LA Animal Services would add four more animal control officers to deal with enforcement as well as clerical staff for a cost of roughly $400,000, Boks estimated. He added that the shelter system spends about $2 million a year on animals that are euthanized.
Last year, although the city saw a drop in euthanasia, the shelter system still killed 8,960 cats and 6,049 dogs -- healthy animals neither retrieved by owners nor adopted by new ones.
The cost of a spaying or neutering operation for a cat or a dog at a veterinary clinic or office can range from $50 to $400, said Jeff Smith, president of the California Veterinary Medical Association.
The city of Los Angeles offers free and low-cost spaying and neutering vouchers to people who qualify. They can be redeemed at two mobile facilities or veterinary offices that partner with LA Animal Services. Critics of the city proposal argue, variously, that mandatory spaying and neutering for 4-month-old animals is unhealthy, medically risky, punitive and, ultimately, ineffective in helping the problem-ridden shelter system.
The American Kennel Club's website posted an "urgent advisory" to its members about the bill and drew up a sample letter of opposition they could send to council members.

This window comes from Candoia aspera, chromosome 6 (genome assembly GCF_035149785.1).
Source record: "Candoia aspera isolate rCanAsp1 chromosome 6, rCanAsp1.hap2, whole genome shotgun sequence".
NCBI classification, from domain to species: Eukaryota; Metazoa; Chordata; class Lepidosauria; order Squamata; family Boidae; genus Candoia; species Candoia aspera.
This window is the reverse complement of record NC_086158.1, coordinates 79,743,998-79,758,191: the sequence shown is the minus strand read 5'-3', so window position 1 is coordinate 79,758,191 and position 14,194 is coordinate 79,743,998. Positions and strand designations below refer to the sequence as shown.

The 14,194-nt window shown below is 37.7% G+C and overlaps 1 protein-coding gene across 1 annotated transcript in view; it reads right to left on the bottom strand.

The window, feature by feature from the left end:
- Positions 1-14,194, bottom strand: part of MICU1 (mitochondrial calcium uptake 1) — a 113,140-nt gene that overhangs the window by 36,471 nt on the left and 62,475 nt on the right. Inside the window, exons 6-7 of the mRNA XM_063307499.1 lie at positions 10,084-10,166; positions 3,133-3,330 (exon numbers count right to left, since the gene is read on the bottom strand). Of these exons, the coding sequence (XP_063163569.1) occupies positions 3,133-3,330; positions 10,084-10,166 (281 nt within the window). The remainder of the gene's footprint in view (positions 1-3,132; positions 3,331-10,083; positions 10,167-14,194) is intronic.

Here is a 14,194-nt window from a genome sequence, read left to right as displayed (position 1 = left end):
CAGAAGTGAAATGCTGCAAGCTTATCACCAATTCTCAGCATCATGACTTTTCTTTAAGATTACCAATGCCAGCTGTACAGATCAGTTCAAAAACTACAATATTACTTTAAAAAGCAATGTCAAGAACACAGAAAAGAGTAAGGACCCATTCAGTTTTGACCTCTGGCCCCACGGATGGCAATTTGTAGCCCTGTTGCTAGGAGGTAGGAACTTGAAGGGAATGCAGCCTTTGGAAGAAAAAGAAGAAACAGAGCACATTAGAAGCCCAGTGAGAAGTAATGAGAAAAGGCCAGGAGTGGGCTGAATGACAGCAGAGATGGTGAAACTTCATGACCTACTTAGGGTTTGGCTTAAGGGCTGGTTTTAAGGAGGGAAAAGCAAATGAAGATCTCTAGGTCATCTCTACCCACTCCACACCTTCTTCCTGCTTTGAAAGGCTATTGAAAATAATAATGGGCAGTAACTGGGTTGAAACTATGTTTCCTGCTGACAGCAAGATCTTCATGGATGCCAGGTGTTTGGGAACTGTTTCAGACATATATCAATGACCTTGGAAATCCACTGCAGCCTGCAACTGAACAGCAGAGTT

Krokover, who contends that dogs should mature before being sterilized, said he would prefer the age cutoff be one year rather than four months. "It means 'leave my family pet alone and come knock on my door at 1 year of age.' "
He says dogs owned by members of his organization "aren't the ones in the dog shelters. The purebred dog owners are the ones taking the brunt of the problems with the inner city. Our dogs are not the ones running in the streets attacking people."
Smith, the veterinarian, said he supports mandatory spay/neuter legislation. "It's worked in our county," he said, referring to Lake County in Northern California.
However, his organization switched from supporting the state measure to maintaining a neutral position "because of some amendments we wanted that didn't make it in." It takes no position on the Los Angeles ordinance.
"But I think most veterinarians are pro-spaying and neutering to alleviate the problem of about half a million [dogs and cats] killed in California each year," he said.
Smith echoed the proponents of the measure who say that unsterilized dogs are often more aggressive. "Typically, intact animals, especially males, are going to be more aggressive," Smith said.
Some animal welfare groups oppose such legislation. The No-Kill Advocacy Center argues that punitive legislation hurts people who care for homeless animals (people who don't exactly own a wandering cat, for instance, but help feed it) and says the problem is management of the shelters, not the animal birthrate.